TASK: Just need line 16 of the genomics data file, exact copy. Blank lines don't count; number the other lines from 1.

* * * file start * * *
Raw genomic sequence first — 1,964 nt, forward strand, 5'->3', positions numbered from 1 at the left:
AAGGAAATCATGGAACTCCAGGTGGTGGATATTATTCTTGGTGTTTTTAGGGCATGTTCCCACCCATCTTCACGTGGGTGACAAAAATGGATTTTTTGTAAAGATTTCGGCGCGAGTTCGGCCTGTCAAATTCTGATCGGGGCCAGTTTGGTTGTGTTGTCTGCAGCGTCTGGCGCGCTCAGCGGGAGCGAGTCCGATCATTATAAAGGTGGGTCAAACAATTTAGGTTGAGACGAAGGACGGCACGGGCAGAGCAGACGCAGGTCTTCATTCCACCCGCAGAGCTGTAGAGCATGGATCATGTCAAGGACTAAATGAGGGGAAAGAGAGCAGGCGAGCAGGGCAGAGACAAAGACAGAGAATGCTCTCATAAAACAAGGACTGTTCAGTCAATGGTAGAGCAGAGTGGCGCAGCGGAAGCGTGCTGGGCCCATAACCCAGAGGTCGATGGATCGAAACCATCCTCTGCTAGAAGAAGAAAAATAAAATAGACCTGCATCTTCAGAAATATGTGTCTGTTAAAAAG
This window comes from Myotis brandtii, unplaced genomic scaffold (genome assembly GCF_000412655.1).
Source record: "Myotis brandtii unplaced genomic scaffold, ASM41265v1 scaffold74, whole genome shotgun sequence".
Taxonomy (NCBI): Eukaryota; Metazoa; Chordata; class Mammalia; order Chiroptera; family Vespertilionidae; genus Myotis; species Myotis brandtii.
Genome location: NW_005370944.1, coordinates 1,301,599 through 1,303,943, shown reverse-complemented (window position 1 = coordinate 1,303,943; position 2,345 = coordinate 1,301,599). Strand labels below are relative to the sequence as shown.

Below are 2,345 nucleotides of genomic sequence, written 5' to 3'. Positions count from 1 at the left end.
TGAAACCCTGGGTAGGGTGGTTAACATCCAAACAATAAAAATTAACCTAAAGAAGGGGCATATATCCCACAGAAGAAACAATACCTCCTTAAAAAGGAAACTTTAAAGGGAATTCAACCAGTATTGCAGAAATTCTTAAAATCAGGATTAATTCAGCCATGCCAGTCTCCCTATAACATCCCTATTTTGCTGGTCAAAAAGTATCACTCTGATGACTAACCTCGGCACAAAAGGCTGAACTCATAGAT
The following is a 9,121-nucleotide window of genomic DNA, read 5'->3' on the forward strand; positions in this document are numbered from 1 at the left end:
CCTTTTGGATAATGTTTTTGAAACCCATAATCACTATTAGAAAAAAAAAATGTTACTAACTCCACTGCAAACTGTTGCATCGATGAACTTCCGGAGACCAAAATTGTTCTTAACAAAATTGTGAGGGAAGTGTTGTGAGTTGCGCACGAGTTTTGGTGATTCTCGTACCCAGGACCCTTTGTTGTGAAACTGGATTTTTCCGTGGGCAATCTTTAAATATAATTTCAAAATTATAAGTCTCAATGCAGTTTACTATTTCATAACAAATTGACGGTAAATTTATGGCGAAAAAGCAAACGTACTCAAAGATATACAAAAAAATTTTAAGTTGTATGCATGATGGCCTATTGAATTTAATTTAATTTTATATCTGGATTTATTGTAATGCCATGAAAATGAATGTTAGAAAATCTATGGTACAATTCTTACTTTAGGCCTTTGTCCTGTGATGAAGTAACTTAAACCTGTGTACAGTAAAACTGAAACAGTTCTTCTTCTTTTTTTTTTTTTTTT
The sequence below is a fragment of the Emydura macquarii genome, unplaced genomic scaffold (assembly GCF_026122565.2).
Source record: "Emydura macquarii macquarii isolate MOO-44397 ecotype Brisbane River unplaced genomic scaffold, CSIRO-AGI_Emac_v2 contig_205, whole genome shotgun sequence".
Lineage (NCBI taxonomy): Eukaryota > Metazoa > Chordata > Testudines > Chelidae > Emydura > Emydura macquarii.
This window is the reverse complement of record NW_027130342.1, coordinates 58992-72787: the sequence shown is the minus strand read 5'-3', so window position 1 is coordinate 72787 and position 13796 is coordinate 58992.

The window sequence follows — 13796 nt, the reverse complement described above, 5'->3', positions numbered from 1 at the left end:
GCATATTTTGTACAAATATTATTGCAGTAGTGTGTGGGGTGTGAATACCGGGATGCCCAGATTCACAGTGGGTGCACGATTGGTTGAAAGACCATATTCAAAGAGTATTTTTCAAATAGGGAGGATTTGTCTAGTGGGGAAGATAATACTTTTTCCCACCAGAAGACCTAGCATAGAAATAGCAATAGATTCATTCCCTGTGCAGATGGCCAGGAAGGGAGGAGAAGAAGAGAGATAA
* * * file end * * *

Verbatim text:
GCATATTTTGTACAAATATTATTGCAGTAGTGTGTGGGGTGTGAATACCGGGATGCCCAGATTCACAGTGGGTGCACGATTGGTTGAAAGACCATATTCAAAGAGTATTTTTCAAATAGGGAGGATTTGTCTAGTGGGGAAGATAATACTTTTTCCCACCAGAAGACCTAGCATAGAAATAGCAATAGATTCATTCCCTGTGCAGATGGCCAGGAAGGGAGGAGAAGAAGAGAGATAA